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Is AVCHD an editing dead end ?
September 12, 2010 9:25 PM   Subscribe

Tempted by cheap video camera but puzzled by video format issues ...

I could get a good price on a Panasonic HDC SD1 (I like the three CCD's and external microphone port, not worried about the 4GB SD restriction).

However I'm puzzed by the comments on this page about the AVCHD format.

Is it still true that there is a dearth of editors to work directly on AVCHD ? If you were shooting in a lower res than 'High Definition' (which is what we'd be using it for mainly) does that still matter ?

If it matters which I doubt ... the editing we have in mind is not complex and we would (from my limited reading to date) be wanting to use something less than Premiere but more than Movie Maker.

Running on from that (in case AVCHD get the thumbs down) ... recommendations for low end digital video camcorders (SD/Hard Drive/DVD/Mini-DV ... don't care) with an external microphone port ?
posted by southof40 to Technology (2 answers total) 1 user marked this as a favorite
 
Well there wasn't much not too long ago (apart from the usual semi-junk software supplied with cameras; don't know what the Panasonics came with), but the situation's a bit better nowadays. The basic problem wasn't so much the HD-ness of it as a lack of decent MPEG-4 editors.

More recently things have improved. Apart from it's ongoing falling-over problems, Windows Movie Maker on Win7 handles AVCHD reasonably well (I know you said you want more than that, but I'm just throwing that in in case you haven't looked at that version). I've been having a play with Corel's Videostudio Pro X3 recently, which seems to work reasonably well (apart from the UI which is a bit 'dumbed-down entry level' for my tastes; YMMV) & includes nothing-special-but-passable Blu-ray / DVD authoring. Sony Vegas Movie Studio HD is slightly cheaper, but similarly cursed in the UI department and doesn't come with Blu-ray / DVD authoring.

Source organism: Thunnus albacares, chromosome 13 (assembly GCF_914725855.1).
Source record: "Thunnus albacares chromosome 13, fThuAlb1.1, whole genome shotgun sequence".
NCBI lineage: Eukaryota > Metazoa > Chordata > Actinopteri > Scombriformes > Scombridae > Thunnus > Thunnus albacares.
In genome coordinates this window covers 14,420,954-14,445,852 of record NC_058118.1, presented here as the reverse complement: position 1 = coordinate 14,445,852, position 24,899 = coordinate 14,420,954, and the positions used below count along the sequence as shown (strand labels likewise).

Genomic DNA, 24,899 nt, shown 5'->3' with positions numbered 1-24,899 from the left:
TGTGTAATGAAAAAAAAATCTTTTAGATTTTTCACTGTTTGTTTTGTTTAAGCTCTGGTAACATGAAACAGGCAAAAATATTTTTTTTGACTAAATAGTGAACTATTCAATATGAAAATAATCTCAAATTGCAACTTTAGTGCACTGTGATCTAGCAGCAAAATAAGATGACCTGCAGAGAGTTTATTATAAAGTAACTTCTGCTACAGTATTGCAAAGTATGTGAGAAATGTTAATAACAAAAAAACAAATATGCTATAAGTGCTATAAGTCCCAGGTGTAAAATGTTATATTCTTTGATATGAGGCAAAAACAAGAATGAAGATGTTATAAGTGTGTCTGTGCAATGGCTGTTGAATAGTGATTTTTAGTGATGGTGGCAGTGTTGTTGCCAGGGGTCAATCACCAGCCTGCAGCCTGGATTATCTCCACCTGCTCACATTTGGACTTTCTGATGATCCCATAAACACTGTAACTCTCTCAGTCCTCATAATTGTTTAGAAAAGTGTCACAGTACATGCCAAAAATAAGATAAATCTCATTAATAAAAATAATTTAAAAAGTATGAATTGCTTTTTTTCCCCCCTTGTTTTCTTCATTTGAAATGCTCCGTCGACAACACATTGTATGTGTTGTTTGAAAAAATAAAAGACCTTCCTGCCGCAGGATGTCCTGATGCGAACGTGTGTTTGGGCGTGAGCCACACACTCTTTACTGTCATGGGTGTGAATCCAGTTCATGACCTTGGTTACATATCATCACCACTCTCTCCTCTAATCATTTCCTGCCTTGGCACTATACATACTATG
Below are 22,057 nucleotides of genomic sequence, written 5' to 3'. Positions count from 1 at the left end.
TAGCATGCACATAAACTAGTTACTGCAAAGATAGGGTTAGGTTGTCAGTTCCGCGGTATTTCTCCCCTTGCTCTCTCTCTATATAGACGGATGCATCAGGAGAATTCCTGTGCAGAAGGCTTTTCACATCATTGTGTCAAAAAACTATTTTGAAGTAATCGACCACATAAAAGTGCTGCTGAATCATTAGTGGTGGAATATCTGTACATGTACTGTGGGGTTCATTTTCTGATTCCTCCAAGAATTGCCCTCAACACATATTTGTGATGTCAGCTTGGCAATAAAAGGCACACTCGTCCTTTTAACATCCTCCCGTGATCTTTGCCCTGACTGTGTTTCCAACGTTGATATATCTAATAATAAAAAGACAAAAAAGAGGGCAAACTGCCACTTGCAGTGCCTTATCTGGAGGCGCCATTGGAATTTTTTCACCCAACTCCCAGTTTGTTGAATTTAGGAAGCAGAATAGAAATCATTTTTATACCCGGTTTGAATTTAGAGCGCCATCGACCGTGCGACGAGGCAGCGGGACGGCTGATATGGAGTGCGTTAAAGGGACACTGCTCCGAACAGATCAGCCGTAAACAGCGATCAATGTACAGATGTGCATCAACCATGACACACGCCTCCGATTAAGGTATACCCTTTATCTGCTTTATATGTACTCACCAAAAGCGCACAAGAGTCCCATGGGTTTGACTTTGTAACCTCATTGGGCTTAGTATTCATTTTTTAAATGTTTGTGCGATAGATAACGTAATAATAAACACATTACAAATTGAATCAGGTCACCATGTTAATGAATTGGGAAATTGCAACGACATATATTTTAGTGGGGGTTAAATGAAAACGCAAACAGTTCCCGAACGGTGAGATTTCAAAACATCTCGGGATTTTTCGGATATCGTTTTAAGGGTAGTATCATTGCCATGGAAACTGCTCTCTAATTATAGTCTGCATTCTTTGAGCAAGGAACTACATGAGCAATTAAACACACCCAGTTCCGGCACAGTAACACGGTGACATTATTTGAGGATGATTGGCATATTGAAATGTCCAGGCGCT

posted by Pinback at 12:06 AM on September 13, 2010


AVCHD is hugely problematic. We've been using it with Final Cut Pro for pretty mission critical stuff and it has failed on us every time we've used it. Either the file gets corrupted as it's being saved to the SD card, or during Log and Transfer in final cut it goes wildly out of sync during transcode and must be retransferred several times before one of them finally sticks and it loads in sync.

It's a great idea for a lightweight nice looking file format, but it's just not bulletproof enough. If your material needs to be right the first time, look elsewhere.

Another thing you need to consider. AVC can't really be edited with natively very well. As I said above, in final cut it needs to be transcoded to another format (for final cut, Apple ProRes) in order to be worked with at all. I'm told there are other programs that will edit with it natively, but have not heard good stories about performance, since the stream needs to be decoded in real time while you work and that's a heavy resource hog.

but all of that is secondary to the fact that your files will be messed up half the time. We are actually going to find another solution for our own work, as this has become simply too problematic of a format to work with it any longer.

as far as other formats to shoot in at your budget, that's kind of a problem. I'm not a huge fan of HDV, quality wise, but it's a reliable budget workhorse and the tapes are cheap. Try looking at one of the lower end canon hdv cameras like this.
posted by shmegegge at 1:35 PM on September 13, 2010


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